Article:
Authored by Raquel Guarino
Few things are more awkward and uncomfortable than having a bad relationship with your employees. Not only that, but a poor employee-employer relationship can take a toll on everyone in your company--as well as your bottom line. Experts say that one mistake some companies make is overlooking the welfare of their employees and only thinking about customers. Here's what we do at Help.com to keep our employees happy, productive, and thriving.
- Listen to Your Employees
According to the Harvard Business Review, experts say that leaders need to have a strong voice but should also know when it's time to listen. At Help.com, we do our best to ensure that there's always free-flowing communication channels between employees and management. That includes implementing planned meetings and conversations and creating a company culture where it's okay to reach out even when it's not scheduled.
A few examples of planned meetings include:
- All Hands: Twice a month, the whole team has the opportunity to submit any questions or comments they may have about anything happening in the company. During the meeting, our CEO Adam reads the questions, answers them to the best of his knowledge, and then opens up the floor to the rest of the team to give their input on what was said.
- One on Ones: This is a casual, open-ended meeting between an employee and their boss; both parties can discuss any issues that may be bothering them, receive suggestions on ways to improve, and discuss/flesh out any other plans they have.
- Standup: Here, teams get together to discuss their progress, give announcements, and listen to their colleagues work. It's great time for higher-ups to listen in and understand employee dynamics, see how people work, and check in to make sure no one is being blocked or is frustrated.
It's also important to just keep in touch with your team even when it's not planned. Creating a culture where employees feel comfortable being open with you (and vice versa) is integral to your business's success. Here are a few ways to keep up impromptu communication:
- Check in: Outside of meetings, make sure you talk to your employees. Get to know them, who they are, the things they care about. Most importantly, don't neglect the little things like acknowledging them and saying hello and goodbye. A little goes a long way.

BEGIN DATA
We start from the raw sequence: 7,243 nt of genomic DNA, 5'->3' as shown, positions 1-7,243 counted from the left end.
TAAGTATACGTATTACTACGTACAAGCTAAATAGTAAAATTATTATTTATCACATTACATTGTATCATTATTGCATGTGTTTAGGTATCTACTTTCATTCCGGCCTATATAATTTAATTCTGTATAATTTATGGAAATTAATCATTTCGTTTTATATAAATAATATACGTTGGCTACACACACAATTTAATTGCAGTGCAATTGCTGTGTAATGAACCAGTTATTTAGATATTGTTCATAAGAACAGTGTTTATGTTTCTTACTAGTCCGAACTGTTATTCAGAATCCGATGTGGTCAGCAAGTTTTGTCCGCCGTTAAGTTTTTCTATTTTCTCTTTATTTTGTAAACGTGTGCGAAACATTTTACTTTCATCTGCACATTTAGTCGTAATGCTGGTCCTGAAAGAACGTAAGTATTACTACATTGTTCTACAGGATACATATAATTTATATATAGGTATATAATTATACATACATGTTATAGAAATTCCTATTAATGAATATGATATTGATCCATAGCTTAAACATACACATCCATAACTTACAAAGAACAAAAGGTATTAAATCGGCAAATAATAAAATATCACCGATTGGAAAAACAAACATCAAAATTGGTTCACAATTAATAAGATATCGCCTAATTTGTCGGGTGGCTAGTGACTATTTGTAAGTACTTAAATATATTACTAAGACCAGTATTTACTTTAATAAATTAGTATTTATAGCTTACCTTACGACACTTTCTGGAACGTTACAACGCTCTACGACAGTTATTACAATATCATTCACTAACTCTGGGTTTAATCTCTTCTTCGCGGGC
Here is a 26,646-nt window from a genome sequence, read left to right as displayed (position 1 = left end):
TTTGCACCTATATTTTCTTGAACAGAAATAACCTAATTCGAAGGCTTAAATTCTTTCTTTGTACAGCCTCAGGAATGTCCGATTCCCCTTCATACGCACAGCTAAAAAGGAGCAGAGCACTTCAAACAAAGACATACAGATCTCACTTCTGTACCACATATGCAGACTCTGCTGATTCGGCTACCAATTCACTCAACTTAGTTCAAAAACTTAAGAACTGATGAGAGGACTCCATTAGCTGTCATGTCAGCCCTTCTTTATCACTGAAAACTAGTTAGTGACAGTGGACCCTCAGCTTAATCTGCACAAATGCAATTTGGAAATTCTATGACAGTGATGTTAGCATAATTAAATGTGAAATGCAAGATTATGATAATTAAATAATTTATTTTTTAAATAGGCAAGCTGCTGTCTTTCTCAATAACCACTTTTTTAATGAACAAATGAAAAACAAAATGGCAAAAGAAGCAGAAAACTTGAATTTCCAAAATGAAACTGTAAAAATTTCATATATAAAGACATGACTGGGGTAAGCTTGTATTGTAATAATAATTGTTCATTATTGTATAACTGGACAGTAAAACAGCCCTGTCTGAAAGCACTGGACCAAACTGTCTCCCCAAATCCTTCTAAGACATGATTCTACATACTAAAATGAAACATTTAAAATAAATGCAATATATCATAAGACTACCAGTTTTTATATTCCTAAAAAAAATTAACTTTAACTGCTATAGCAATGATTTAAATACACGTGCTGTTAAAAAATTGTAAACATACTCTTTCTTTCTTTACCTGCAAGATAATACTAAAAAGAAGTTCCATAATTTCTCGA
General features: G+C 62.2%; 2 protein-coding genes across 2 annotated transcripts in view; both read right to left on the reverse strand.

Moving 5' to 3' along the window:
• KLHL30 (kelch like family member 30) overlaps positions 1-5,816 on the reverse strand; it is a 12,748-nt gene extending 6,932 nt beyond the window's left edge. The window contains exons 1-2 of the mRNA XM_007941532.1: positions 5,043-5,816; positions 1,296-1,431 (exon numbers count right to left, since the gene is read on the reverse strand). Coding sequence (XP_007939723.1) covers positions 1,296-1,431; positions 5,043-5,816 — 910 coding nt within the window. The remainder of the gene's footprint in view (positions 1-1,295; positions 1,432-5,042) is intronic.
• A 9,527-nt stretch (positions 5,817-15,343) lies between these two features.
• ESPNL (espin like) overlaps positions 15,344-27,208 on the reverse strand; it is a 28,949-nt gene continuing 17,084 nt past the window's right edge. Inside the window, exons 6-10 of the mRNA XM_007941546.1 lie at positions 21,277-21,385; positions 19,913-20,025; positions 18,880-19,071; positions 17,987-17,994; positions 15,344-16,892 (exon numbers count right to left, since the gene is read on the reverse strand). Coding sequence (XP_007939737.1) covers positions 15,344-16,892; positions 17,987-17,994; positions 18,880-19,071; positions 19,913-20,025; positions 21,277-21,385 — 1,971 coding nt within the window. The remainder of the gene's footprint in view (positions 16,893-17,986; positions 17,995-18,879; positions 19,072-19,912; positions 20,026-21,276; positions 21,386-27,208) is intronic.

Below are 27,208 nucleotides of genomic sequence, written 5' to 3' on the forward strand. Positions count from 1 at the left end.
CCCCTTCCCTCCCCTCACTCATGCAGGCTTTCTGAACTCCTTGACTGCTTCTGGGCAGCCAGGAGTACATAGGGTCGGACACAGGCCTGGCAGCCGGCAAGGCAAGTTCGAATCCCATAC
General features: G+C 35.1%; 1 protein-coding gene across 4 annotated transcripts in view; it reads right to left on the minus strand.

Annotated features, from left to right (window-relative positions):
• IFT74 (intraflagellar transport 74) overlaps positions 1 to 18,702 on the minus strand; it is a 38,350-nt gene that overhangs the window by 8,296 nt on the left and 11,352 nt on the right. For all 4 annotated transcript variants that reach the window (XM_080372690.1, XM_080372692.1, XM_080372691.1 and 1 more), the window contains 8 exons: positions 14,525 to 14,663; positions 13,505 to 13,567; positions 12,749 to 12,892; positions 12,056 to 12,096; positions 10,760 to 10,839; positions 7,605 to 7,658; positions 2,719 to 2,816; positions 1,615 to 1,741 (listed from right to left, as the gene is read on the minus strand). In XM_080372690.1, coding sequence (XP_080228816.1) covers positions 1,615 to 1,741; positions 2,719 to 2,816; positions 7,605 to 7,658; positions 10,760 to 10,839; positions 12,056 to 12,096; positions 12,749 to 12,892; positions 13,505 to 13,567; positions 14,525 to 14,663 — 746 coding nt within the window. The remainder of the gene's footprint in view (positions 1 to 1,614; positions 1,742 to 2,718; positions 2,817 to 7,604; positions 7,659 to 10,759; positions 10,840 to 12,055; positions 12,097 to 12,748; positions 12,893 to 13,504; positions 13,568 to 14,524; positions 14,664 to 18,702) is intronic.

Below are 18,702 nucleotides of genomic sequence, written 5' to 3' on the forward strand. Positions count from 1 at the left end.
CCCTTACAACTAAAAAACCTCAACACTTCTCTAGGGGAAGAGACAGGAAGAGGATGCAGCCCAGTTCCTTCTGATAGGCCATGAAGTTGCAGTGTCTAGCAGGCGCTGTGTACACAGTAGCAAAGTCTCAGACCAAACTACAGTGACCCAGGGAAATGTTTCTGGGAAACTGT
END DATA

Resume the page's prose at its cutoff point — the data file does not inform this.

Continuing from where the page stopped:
- Open Door Policy: Establish a policy that lets your employees know that you're always there in case they need to chat or have any concerns. Not only is that good for your employee; it helps you stay in the know about how your employees are doing and feeling.
2. Flatten Your Structure
Reducing hierarchy by flattening your organizational structure is a great way to empower your employees and keep them motivated. According to experts, employees working in flat organizations are more adaptable to change due to less bureaucracy. In addition, flat companies encourage more collaboration and open communication. With less hoops to jump through and fewer levels of hierarchy to gain approval from, employees become more empowered to take action and work together more openly. Not only that, a flat structure increases the flow of creativity; when more employees feel empowered to share their ideas, there is more opportunity for growth.
3. Show Compassion
The idea of compassion in leadership sometimes sounds wishy-washy, but its importance cannot be understated. Here's a few ways you can show compassion to your employees:
- Be Relatable: You might not know exactly what your employee is going through, but that doesn't mean you haven't been in a similar situation. No matter what the struggle is, it's important to make sure your employees know you're on their side. One way to do this is by talking to them about a parallel situation that you or someone you know was in and discussing how that person succeeded anyway. By being authentic with your employees, you will gain both their trust and their respect.
- Don't Overreact: Everyone is under pressure, including you, but that doesn't mean you need to blow up every time something doesn't go according to plan. Mistakes are a fact of life. Everyone's made them, including you. The important thing to remember is that how you react to mistakes will shape the culture of your office. If you overreact negatively to small issues, your employees will likely feel uncomfortable and stressed around you. Instead, reacting compassionately to different situations will earn the trust and gratitude of your employees.
4. Have Fun with Your Team
All work and no play makes a dull team. What better way to improve your relationship with your employees than by having fun? Studies show that happier employees are not only healthier, but they are absent less often than unhappy employees. In addition, having fun promotes creativity, increases employee retention, and make employees more productive. Another benefit that you may not have thought of? When an employee likes your business, they will advocate for it in and out of the office. That means promoting your company and looking out for its best interests when push comes to shove.
5. Maintain a Good Work-Life Balance
It's hard to have a successful company when everyone, including you, is running on empty. Research shows that a balance between work and life can lead to: reduced staff turnover, a happier workforce, improved health, more productivity, and increased employee loyalty. Not only is it important for your employees to have enough time for themselves outside of work, it's important for you too. When the entire team is well rested, energized, healthy, and happy, everyone wins--including your business.